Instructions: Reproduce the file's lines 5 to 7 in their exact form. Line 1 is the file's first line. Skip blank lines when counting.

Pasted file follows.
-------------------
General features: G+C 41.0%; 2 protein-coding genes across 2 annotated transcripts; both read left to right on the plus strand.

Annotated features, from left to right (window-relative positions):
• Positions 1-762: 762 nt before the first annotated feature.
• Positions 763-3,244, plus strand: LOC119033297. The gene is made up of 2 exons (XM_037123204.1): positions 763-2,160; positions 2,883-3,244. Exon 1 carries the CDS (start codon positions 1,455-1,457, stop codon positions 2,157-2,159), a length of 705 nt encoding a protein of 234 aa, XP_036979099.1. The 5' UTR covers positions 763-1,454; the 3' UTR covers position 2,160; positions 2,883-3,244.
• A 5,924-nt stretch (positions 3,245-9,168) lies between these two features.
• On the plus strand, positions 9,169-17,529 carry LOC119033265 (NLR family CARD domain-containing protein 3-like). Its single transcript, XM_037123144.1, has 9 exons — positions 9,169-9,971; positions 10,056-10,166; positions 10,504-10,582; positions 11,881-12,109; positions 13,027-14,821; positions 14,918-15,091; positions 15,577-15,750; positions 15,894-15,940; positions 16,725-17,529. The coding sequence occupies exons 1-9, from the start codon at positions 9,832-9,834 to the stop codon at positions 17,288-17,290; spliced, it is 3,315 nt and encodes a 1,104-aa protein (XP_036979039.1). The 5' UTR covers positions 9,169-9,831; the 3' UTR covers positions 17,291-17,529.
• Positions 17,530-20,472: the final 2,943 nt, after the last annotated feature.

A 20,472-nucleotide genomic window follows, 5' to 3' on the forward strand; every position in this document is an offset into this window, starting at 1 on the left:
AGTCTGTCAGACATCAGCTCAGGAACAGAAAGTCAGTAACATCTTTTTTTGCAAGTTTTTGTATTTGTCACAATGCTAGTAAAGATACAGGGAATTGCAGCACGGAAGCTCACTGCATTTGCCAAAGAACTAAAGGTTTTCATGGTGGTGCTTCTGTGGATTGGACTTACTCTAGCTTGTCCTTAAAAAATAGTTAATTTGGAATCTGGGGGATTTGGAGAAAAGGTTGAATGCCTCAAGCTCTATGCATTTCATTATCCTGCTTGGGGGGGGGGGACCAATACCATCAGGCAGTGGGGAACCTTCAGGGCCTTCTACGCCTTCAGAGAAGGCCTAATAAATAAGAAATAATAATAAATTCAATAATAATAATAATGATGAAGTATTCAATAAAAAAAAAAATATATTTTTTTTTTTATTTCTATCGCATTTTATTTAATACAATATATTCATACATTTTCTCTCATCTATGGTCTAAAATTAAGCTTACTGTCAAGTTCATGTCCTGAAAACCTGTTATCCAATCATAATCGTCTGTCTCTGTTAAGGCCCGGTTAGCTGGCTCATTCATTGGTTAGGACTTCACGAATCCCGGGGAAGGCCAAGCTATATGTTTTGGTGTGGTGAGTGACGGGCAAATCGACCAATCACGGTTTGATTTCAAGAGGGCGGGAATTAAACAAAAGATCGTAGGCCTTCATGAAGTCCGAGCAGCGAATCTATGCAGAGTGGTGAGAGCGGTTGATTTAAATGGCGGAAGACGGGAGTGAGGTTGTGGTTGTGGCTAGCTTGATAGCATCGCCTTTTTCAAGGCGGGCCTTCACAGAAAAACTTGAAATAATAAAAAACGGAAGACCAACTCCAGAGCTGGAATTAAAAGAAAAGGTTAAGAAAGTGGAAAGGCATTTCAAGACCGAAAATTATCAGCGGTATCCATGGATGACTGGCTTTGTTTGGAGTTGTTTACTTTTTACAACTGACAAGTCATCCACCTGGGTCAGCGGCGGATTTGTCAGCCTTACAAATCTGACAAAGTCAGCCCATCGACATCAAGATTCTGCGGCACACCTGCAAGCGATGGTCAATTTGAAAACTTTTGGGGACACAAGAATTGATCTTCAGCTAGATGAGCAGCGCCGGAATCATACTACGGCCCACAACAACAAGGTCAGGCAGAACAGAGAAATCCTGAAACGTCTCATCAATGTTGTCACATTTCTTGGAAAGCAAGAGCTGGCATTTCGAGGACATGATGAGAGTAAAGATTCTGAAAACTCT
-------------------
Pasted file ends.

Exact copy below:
• A 5,924-nt stretch (positions 3,245-9,168) lies between these two features.
• On the plus strand, positions 9,169-17,529 carry LOC119033265 (NLR family CARD domain-containing protein 3-like). Its single transcript, XM_037123144.1, has 9 exons — positions 9,169-9,971; positions 10,056-10,166; positions 10,504-10,582; positions 11,881-12,109; positions 13,027-14,821; positions 14,918-15,091; positions 15,577-15,750; positions 15,894-15,940; positions 16,725-17,529. The coding sequence occupies exons 1-9, from the start codon at positions 9,832-9,834 to the stop codon at positions 17,288-17,290; spliced, it is 3,315 nt and encodes a 1,104-aa protein (XP_036979039.1). The 5' UTR covers positions 9,169-9,831; the 3' UTR covers positions 17,291-17,529.
• Positions 17,530-20,472: the final 2,943 nt, after the last annotated feature.